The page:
Furthermore, the illustrated method of programming a universal remote control device is not limited to outputting codeset information. In the example of FIG. 5, besides codeset information, other device information including device description and device behavior characteristics can also be transmitted from set-top box 103 to URC 102. Device description contains device brand, model, year of manufacturer and other related details of the device. Device behavior characteristics contain operational behavior of the device such as whether the device requires “ENTER” key after DIGIT entry for channel selection, and how long it will take from receiving POWER signal to the completion of power on process.

Although certain specific exemplary embodiments are described above in order to illustrate the invention, the invention is not limited to the specific embodiments. Accordingly, various modifications, adaptations, and combinations of various features of the described embodiments can be practiced without departing from the scope of the invention as set forth in the claims.

Claims

1. A method for configuring a universal remote control device comprising:

displaying a plurality of images on a display monitor, wherein each image of the plurality of images is an image of a corresponding respective one of a plurality of different devices, wherein each of the plurality of different devices is taken from the group consisting of: an electronic consumer device, and a remote control device usable to control an electronic consumer device, and wherein the plurality of images is displayed on the display monitor in a prioritized order based on a determined market popularity of the corresponding plurality of different devices;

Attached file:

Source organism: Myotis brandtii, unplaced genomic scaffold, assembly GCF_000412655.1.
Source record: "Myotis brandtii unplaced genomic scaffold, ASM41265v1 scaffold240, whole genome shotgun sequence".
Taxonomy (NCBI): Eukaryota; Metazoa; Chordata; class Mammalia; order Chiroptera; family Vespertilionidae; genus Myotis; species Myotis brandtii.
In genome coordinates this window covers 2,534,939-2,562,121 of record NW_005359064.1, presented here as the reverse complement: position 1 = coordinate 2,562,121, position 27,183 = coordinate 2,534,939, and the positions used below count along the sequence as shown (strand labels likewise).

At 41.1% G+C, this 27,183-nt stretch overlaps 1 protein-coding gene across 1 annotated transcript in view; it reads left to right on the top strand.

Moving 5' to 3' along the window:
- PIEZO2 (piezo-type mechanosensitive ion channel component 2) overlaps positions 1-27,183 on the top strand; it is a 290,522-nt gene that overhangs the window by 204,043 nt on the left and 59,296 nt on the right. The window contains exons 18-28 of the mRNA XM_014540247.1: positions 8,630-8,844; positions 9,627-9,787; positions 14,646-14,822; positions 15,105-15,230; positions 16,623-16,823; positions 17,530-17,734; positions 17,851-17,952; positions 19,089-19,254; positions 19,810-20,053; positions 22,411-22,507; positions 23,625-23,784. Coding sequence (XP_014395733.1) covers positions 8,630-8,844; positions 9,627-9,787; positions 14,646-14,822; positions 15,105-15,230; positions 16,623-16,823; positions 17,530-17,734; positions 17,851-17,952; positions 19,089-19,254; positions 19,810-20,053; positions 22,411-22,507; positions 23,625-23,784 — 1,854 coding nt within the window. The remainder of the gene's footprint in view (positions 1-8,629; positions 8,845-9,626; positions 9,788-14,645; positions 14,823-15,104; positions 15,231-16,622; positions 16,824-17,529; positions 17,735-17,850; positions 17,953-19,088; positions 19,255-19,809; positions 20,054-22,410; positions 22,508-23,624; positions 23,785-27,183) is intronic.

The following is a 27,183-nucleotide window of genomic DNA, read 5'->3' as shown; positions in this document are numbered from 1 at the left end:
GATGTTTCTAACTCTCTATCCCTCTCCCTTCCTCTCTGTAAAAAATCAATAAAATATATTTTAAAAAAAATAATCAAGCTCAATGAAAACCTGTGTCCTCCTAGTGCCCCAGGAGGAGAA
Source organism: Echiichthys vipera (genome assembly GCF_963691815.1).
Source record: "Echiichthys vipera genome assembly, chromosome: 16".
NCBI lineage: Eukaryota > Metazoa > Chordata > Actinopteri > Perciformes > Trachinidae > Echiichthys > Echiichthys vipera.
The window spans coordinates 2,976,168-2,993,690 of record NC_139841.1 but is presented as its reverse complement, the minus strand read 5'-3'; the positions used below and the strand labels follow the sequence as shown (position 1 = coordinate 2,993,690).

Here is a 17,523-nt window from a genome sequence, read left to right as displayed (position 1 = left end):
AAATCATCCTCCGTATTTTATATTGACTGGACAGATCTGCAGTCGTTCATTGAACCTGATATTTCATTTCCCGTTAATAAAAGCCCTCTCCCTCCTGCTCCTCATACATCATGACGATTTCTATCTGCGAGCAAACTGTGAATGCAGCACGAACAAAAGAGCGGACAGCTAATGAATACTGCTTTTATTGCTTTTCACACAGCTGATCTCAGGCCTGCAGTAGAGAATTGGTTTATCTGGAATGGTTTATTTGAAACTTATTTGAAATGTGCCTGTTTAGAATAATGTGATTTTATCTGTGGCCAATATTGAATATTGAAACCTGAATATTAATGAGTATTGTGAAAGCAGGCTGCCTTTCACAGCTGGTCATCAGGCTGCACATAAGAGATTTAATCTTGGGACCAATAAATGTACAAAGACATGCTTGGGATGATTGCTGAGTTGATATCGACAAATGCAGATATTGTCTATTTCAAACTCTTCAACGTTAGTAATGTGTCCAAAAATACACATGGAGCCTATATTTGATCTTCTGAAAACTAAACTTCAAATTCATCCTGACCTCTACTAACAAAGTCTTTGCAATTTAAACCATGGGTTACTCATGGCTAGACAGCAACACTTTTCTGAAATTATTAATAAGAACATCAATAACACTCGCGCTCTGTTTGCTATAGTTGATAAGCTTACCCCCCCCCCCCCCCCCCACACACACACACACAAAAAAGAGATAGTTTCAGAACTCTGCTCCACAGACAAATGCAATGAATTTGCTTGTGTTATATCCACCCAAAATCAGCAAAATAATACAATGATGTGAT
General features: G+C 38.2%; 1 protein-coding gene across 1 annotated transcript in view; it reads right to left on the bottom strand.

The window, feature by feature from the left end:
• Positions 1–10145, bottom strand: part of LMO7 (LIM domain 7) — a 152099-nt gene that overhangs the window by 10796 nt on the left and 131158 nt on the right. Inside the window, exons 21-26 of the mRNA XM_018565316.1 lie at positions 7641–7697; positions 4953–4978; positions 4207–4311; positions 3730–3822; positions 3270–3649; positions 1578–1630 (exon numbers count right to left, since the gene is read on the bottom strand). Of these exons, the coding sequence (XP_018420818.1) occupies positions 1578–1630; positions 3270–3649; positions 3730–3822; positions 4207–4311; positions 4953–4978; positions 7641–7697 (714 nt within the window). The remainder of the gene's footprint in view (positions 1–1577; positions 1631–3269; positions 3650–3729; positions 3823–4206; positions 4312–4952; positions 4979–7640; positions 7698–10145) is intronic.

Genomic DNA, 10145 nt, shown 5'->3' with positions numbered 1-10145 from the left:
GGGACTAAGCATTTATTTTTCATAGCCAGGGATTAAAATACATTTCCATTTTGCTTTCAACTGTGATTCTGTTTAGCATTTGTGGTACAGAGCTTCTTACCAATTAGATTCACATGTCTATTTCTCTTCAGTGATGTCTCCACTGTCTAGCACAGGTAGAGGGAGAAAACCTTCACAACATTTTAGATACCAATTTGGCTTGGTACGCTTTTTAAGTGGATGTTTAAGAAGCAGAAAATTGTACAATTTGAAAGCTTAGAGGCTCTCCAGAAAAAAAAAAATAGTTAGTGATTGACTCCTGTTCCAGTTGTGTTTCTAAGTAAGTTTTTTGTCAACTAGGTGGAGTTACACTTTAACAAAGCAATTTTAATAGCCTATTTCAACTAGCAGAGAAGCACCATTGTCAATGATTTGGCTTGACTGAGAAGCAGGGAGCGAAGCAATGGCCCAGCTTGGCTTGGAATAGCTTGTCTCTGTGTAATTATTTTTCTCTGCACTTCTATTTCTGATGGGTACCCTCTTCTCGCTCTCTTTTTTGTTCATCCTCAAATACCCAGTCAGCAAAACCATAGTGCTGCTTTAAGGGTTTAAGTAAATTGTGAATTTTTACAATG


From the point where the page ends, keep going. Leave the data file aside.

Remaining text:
receiving a selection of a one of the plurality of images displayed on the display monitor, wherein the one of the plurality of images selected is an image corresponding to a particular one of the plurality of different devices;
outputting codeset information associated with the particular one of the plurality of different devices, wherein the codeset information is taken from the group consisting of: a codeset and an identifier of a codeset; and
using the output codeset information associated with the particular one of the plurality of different devices in the universal remote control device to thereby configure the universal remote control device to command functional operations of the particular one of the plurality of different devices.

2. The method of claim 1, wherein the step of using involves keying into the universal remote control device the identifier of a codeset as displayed on the display monitor.

3. The method of claim 1, wherein the step of using involves loading the codeset information into the universal remote control device.

4. The method of claim 1, wherein a video output device outputs video that is displayed on the display monitor, wherein a viewer of the plurality of images displayed on the display monitor uses a user input device to communicate with the video output device and to select said one of the plurality of images, and wherein the user input device is taken from the group consisting of: a remote control device, and a key interface on the video output device.

5. The method of claim 4, wherein the video output device is taken from the group consisting of: an Internet Protocol TV, a satellite set-top box, a cable set-top box, an audio/video set-top box, a digital video disc (DVD) player, a digital video recorder, a media hub, a game console, and a personal computer.

6. The method of claim 4, further comprising: